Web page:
So you have a mortgage account about to mature and are looking at re-fixing your interest rate. Given that rates seem to be just getting lower and lower, you may be wondering whether it is best to sit with a floating rate and wait for things to get even lower, perhaps even down to a rate with a 1 in the front.
This article will require the use of a crystal ball and some tarot cards. Even though we are using those highly reliable tools you will still need to take everything with a bucket of salt. Case in point: prior to March 2020 most economists and industry experts were forecasting that New Zealand had pretty much reached the lowest point for interest rates and would soon see them stagnate or increase. Then Covid-19 hit. Those crystal balls hadn’t said anything about how you’d need to stock up on sweatpants, toilet paper and flour, or that as a result of government intervention you’d now be looking at re-fixing for a year with interest rates in the low 2%.
Having written that very long disclaimer, we can look into the future with a reasonable amount of certainty:
Floating rates have remained steady (around 4.19%) since the end of last year. Shorter fixed term rates of 6 months to 2 years have continued a downward trajectory since May 2020. However, interest on fixed terms of 3 years or more has increased over the last month. The reason interest rates move can be complicated and depends on a number of factors. Safe to say that, at the moment, long term interest rates seem to be going up whereas short term interest rates seem to be stable or moving slightly lower.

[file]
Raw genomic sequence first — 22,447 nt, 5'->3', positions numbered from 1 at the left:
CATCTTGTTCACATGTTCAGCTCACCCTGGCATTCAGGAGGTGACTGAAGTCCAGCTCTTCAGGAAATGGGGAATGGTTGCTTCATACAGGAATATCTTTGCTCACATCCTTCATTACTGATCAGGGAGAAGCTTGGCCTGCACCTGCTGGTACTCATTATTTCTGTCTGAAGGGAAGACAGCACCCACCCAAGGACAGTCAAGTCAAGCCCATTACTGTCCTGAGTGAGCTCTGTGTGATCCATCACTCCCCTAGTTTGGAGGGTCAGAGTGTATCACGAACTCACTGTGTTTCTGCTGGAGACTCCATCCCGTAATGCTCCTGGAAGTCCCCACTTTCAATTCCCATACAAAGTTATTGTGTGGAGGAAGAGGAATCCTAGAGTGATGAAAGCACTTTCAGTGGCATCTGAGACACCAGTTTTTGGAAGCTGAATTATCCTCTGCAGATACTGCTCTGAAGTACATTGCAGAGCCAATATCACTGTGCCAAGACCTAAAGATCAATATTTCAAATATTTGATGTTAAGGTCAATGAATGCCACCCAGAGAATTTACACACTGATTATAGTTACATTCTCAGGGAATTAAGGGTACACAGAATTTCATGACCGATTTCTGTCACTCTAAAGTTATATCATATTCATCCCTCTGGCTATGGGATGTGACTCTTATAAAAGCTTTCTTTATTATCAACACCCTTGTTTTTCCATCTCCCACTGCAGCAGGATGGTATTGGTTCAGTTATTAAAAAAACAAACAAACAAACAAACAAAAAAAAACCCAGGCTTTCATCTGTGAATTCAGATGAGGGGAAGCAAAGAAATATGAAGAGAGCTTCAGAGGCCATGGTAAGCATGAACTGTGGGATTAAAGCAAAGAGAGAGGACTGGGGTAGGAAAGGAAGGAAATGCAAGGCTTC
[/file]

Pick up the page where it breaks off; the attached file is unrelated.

For 2021 (the short term) we’re betting the Reserve Bank will want to continue to stimulate the economy, as a result mortgage interest rates will remain low but are unlikely to get much lower. The fall out from Covid-19 is unlikely to have settled by New Year or even Easter, in which case you’d not see a significant jump up in interest rates before mid-2022.
As for waiting for a lower interest rate, the high floating interest rates you would be paying in the meantime may make the risk not worthwhile, especially given no sharp drop in interest rate is expected.
To see what sort of rate drop you would make staying on floating rate worthwhile, let’s look at a scenario where the floating rate is 1.2% higher than the fixed rate - in other words, you could fix for 1 year at 2.25% or leave your mortgage floating on 3.45%.
In this example, you are paying around 0.1% per month higher (1.2% divided by 12 months) so you need the 1 year fixed rate to drop by that much to breakeven. In other words, if you thought the 1 year fixed rate was going to be less than 2.15% in one month time, 2.05% in two months time etc, you would leave your mortgage on floating. If that doesn’t seem highly likely, then fixing would seem like a better option for you.
Given those numbers, the best strategy for many may be to lock in a 1 year or 2 year rate and use the savings gained from the low rates to pay down as much of your mortgage as possible. Then, when rates start to increase you’ll have significantly less principal to pay interest on.
But we could be wrong. See disclaimer at top of article. Remember also that personal circumstances and future plans are very relevant when choosing how long to refix your mortgage for. Talk to a mortgage broker for advice specific to you.
When you’re looking for an investment property, you are often either looking for capital growth or yield. Yield is the income you receive in rent, ideally giving you a positive…
Living for the moment. Carefree long wavy hair and lots of paisley clothes. Sounds blissful, but in reality you might feel better having read the menu online before going to…
Heat pumps are great. They are efficient and quick to work. In fact, GenLess says that a heat pump is the most energy-efficient way of using electricity to heat your home.…